The first question is: did social science waste its time and money? Stathis Kalyvas asked this question today
Can’t help but wonder about the implications of the Afghan debacle for the social science of counterinsurgency: dozens of generously funded studies in Afghanistan, tens of cutting-edge articles using Afghan data published in top journals, amounting exactly to what?— Stathis Kalyvas (@SKalyvas) August 14, 2021
I responded to him by noting several things
- Failure was overdetermined so even if there was good social science that caused someone (the US govt?) to do stuff better, it might not have made a difference
- that what we learn here could work better elsewhere
- that folks may have learned stuff, developed policy implications, but that those implications did not produce policies that politicians wanted to follow. When some economists said austerity was good for economic growth, that hit a group of pols in the sweet spot--hey, let's spend less on the poors. But academics often recommend policies that are costly in the short run and the benefits only accrue in the long run (climate change!), and politicians live in the short term.
There is an irony here--that Kalyvas led a movement in the comparative politics of civil war, arguing that the local dynamics and the national dynamics were different, that the master narrative was often deceptive. Well, the social science stuff done on the war may have been good at grasping elements of the local dynamics, but it turned out the master narrative mattered, too. That the Taliban was able to take the local stuff--fights over property, groups being left out of the spoils, etc--and use that to undermine a weakly institutionalized and very divided Afghan govt and society. A recurring theme--easier to break than to build.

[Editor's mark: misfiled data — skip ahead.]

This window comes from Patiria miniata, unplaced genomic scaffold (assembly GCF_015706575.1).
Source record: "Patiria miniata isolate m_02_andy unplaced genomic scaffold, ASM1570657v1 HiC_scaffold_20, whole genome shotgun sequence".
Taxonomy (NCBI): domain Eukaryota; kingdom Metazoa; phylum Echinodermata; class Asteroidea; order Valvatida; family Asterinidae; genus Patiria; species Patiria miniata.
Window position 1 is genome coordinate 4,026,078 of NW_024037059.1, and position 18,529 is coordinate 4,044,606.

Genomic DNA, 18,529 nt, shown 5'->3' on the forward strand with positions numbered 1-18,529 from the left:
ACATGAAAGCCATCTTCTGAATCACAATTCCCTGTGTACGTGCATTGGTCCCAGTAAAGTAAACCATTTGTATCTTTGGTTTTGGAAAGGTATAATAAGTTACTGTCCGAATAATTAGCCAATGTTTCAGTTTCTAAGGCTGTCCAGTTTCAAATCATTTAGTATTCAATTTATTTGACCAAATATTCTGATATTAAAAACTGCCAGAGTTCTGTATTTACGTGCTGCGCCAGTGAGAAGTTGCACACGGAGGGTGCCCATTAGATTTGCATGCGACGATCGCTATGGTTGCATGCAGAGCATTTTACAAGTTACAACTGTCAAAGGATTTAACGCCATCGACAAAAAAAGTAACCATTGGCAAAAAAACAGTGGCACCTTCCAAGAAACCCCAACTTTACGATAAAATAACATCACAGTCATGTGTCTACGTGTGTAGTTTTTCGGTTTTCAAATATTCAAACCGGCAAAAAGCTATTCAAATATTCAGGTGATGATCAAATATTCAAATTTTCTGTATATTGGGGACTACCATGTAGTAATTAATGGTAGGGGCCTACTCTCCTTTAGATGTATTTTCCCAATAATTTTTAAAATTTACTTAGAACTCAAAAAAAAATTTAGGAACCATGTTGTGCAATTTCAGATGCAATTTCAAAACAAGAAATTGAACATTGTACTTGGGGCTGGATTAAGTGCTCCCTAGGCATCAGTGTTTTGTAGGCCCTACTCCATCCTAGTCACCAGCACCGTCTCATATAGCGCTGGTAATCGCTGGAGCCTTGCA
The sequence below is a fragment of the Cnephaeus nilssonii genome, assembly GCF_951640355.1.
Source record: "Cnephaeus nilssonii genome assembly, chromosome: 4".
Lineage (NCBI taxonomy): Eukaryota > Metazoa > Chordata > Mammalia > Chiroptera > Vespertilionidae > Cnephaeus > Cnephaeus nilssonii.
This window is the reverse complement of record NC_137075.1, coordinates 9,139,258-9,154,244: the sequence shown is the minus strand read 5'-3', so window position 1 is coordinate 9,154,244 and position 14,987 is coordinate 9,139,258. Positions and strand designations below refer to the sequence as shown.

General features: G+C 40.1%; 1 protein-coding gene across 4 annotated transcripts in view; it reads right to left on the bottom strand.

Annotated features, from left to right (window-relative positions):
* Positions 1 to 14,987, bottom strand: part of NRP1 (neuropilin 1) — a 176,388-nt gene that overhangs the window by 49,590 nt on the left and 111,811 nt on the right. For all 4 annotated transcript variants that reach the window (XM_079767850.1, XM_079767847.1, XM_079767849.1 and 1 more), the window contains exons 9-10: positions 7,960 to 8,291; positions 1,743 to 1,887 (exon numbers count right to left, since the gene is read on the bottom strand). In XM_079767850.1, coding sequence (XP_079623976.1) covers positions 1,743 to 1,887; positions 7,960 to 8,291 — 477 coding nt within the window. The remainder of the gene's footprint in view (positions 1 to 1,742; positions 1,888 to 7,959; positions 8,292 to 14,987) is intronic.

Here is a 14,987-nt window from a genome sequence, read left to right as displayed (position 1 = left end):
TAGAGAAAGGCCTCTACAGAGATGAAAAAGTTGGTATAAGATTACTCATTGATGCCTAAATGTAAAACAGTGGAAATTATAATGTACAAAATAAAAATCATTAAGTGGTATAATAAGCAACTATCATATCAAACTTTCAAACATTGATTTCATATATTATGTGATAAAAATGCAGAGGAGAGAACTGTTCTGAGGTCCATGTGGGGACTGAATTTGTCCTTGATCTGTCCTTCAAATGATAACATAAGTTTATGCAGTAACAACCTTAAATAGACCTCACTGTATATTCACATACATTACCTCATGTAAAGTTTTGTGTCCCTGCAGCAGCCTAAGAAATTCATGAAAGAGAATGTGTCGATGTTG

The next question is: was it worth it? Depends on the it one is referring to. The goal was a self-sustaining Afghan government, and, that effort clearly failed. If the it was more about meeting alliance obligations, which is why most of the non-American countries showed up and which is how I define the "it" in my book on Canada's experience, then it is a matter of what were the benefits of meeting an alliance obligation versus the costs of opting out. Opting out of Afghanistan would have been costlier than opting out of Iraq, but were those costs worth over 160 Canadian lives lost and many more wounded?